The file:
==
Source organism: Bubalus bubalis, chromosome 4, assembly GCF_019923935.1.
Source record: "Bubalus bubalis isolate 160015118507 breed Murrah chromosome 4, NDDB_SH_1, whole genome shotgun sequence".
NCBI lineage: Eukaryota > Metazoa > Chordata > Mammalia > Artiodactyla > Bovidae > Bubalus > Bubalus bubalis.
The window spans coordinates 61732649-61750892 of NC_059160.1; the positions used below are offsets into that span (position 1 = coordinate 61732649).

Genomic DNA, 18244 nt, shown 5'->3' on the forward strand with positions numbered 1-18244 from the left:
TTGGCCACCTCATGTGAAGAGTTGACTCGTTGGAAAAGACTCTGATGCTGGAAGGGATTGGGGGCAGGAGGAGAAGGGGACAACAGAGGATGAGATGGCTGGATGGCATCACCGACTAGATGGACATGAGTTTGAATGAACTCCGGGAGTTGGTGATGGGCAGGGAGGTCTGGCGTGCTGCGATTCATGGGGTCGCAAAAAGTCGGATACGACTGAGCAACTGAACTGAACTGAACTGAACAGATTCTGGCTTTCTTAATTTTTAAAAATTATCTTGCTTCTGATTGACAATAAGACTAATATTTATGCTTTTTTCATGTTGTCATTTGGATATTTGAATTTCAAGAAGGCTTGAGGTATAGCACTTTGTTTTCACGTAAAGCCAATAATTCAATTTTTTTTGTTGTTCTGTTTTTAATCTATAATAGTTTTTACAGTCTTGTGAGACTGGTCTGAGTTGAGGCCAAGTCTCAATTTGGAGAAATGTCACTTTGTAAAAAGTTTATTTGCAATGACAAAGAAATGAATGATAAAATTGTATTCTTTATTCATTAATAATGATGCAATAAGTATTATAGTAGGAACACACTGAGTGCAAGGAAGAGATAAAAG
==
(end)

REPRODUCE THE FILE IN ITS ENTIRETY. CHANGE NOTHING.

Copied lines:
Source organism: Bubalus bubalis, chromosome 4, assembly GCF_019923935.1.
Source record: "Bubalus bubalis isolate 160015118507 breed Murrah chromosome 4, NDDB_SH_1, whole genome shotgun sequence".
NCBI lineage: Eukaryota > Metazoa > Chordata > Mammalia > Artiodactyla > Bovidae > Bubalus > Bubalus bubalis.
The window spans coordinates 61732649-61750892 of NC_059160.1; the positions used below are offsets into that span (position 1 = coordinate 61732649).

Genomic DNA, 18244 nt, shown 5'->3' on the forward strand with positions numbered 1-18244 from the left:
TTGGCCACCTCATGTGAAGAGTTGACTCGTTGGAAAAGACTCTGATGCTGGAAGGGATTGGGGGCAGGAGGAGAAGGGGACAACAGAGGATGAGATGGCTGGATGGCATCACCGACTAGATGGACATGAGTTTGAATGAACTCCGGGAGTTGGTGATGGGCAGGGAGGTCTGGCGTGCTGCGATTCATGGGGTCGCAAAAAGTCGGATACGACTGAGCAACTGAACTGAACTGAACTGAACAGATTCTGGCTTTCTTAATTTTTAAAAATTATCTTGCTTCTGATTGACAATAAGACTAATATTTATGCTTTTTTCATGTTGTCATTTGGATATTTGAATTTCAAGAAGGCTTGAGGTATAGCACTTTGTTTTCACGTAAAGCCAATAATTCAATTTTTTTTGTTGTTCTGTTTTTAATCTATAATAGTTTTTACAGTCTTGTGAGACTGGTCTGAGTTGAGGCCAAGTCTCAATTTGGAGAAATGTCACTTTGTAAAAAGTTTATTTGCAATGACAAAGAAATGAATGATAAAATTGTATTCTTTATTCATTAATAATGATGCAATAAGTATTATAGTAGGAACACACTGAGTGCAAGGAAGAGATAAAAG